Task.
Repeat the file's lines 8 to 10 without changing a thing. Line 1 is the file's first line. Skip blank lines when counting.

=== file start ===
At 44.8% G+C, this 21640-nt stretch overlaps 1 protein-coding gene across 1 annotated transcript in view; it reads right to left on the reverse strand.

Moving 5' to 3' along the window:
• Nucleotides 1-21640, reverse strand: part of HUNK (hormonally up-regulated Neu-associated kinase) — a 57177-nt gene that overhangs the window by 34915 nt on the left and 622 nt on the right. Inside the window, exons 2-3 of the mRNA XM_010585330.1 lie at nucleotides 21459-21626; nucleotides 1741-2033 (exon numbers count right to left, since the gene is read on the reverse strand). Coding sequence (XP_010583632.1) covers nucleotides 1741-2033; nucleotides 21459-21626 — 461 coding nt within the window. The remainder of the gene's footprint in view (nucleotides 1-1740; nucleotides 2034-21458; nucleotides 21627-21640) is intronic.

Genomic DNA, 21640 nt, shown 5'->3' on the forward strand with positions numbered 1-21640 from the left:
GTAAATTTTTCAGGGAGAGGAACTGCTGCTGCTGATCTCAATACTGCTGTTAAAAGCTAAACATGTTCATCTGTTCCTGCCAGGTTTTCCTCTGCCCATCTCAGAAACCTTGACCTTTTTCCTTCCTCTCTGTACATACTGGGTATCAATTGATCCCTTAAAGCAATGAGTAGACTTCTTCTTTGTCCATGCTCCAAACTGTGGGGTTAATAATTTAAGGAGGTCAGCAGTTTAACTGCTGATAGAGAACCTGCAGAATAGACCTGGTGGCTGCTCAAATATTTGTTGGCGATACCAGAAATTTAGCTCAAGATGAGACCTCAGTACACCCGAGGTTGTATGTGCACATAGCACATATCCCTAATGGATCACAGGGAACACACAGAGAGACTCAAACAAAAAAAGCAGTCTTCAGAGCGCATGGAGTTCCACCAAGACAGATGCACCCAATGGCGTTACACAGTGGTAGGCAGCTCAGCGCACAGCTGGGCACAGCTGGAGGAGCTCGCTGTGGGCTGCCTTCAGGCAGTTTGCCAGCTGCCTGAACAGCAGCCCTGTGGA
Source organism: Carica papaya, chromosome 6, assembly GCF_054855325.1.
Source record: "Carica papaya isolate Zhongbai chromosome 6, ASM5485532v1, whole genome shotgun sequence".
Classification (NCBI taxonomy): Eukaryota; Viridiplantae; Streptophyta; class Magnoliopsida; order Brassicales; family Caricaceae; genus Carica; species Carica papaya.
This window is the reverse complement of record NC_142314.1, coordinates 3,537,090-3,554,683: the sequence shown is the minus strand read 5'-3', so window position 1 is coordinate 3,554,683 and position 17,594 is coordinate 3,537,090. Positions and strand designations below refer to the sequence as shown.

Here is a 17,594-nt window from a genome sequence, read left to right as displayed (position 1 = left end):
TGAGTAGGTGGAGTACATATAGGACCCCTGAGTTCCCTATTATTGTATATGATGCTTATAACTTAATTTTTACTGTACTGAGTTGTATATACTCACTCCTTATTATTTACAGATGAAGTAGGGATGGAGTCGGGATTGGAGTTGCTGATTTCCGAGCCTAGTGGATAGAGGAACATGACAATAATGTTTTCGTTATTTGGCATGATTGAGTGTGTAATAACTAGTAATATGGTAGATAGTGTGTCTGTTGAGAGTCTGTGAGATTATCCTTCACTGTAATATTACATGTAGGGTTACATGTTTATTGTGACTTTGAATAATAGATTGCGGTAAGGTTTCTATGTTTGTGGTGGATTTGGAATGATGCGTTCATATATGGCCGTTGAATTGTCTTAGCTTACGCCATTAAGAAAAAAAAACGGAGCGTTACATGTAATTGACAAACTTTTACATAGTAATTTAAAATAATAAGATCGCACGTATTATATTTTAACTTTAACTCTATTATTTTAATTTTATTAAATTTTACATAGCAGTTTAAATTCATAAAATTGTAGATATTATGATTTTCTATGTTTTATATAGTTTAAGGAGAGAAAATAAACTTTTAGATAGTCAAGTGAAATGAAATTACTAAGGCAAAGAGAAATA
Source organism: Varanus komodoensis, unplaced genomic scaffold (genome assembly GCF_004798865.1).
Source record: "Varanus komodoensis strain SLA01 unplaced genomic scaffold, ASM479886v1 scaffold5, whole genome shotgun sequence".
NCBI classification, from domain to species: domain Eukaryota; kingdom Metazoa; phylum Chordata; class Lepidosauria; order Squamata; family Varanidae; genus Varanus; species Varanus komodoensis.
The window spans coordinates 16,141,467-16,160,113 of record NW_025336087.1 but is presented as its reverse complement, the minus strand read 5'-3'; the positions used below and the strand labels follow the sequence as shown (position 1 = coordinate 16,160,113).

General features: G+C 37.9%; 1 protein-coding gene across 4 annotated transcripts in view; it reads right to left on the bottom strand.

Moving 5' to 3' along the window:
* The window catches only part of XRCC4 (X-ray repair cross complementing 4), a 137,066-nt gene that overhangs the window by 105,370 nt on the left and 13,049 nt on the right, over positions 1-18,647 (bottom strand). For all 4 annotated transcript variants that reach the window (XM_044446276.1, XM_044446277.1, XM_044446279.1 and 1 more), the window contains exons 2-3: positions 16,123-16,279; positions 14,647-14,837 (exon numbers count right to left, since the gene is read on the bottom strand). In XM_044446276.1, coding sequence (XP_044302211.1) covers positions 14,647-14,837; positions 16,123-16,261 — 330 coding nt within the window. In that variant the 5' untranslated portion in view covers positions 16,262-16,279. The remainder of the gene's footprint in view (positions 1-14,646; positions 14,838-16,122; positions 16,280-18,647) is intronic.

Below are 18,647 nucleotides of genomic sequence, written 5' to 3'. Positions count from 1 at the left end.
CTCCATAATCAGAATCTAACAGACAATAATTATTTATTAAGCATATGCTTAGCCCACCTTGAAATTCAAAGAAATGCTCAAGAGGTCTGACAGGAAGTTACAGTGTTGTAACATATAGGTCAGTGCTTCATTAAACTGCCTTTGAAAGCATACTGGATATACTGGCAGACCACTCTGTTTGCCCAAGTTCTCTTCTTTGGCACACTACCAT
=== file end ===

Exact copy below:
Classification (NCBI taxonomy): Eukaryota; Viridiplantae; Streptophyta; class Magnoliopsida; order Brassicales; family Caricaceae; genus Carica; species Carica papaya.
This window is the reverse complement of record NC_142314.1, coordinates 3,537,090-3,554,683: the sequence shown is the minus strand read 5'-3', so window position 1 is coordinate 3,554,683 and position 17,594 is coordinate 3,537,090. Positions and strand designations below refer to the sequence as shown.

Here is a 17,594-nt window from a genome sequence, read left to right as displayed (position 1 = left end):